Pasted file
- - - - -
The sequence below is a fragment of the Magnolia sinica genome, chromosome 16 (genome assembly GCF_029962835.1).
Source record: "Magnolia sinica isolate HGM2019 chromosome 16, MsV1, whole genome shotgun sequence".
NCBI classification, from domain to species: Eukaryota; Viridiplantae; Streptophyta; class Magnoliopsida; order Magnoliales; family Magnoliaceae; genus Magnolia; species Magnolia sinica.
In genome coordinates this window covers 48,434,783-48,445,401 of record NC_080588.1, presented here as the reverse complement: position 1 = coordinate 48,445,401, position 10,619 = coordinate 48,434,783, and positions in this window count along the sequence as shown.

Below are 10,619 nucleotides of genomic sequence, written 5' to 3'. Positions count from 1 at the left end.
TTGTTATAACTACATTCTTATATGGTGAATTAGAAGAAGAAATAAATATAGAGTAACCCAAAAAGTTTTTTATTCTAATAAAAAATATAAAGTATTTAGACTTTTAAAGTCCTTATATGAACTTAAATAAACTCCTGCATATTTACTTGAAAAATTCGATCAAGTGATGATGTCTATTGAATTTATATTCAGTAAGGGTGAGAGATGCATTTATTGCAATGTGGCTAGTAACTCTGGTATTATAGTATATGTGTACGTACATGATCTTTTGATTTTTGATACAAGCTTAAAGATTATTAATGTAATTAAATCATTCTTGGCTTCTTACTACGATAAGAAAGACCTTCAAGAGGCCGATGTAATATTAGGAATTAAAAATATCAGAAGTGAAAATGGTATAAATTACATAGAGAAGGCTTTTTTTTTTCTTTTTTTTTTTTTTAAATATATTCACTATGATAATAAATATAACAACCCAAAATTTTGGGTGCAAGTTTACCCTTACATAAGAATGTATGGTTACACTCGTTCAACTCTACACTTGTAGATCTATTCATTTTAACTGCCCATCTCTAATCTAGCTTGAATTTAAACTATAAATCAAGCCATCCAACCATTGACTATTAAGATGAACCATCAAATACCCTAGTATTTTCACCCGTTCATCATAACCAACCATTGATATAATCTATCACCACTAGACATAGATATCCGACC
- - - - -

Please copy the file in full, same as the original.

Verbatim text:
The sequence below is a fragment of the Magnolia sinica genome, chromosome 16 (genome assembly GCF_029962835.1).
Source record: "Magnolia sinica isolate HGM2019 chromosome 16, MsV1, whole genome shotgun sequence".
NCBI classification, from domain to species: Eukaryota; Viridiplantae; Streptophyta; class Magnoliopsida; order Magnoliales; family Magnoliaceae; genus Magnolia; species Magnolia sinica.
In genome coordinates this window covers 48,434,783-48,445,401 of record NC_080588.1, presented here as the reverse complement: position 1 = coordinate 48,445,401, position 10,619 = coordinate 48,434,783, and positions in this window count along the sequence as shown.

Below are 10,619 nucleotides of genomic sequence, written 5' to 3'. Positions count from 1 at the left end.
TTGTTATAACTACATTCTTATATGGTGAATTAGAAGAAGAAATAAATATAGAGTAACCCAAAAAGTTTTTTATTCTAATAAAAAATATAAAGTATTTAGACTTTTAAAGTCCTTATATGAACTTAAATAAACTCCTGCATATTTACTTGAAAAATTCGATCAAGTGATGATGTCTATTGAATTTATATTCAGTAAGGGTGAGAGATGCATTTATTGCAATGTGGCTAGTAACTCTGGTATTATAGTATATGTGTACGTACATGATCTTTTGATTTTTGATACAAGCTTAAAGATTATTAATGTAATTAAATCATTCTTGGCTTCTTACTACGATAAGAAAGACCTTCAAGAGGCCGATGTAATATTAGGAATTAAAAATATCAGAAGTGAAAATGGTATAAATTACATAGAGAAGGCTTTTTTTTTTCTTTTTTTTTTTTTTAAATATATTCACTATGATAATAAATATAACAACCCAAAATTTTGGGTGCAAGTTTACCCTTACATAAGAATGTATGGTTACACTCGTTCAACTCTACACTTGTAGATCTATTCATTTTAACTGCCCATCTCTAATCTAGCTTGAATTTAAACTATAAATCAAGCCATCCAACCATTGACTATTAAGATGAACCATCAAATACCCTAGTATTTTCACCCGTTCATCATAACCAACCATTGATATAATCTATCACCACTAGACATAGATATCCGACC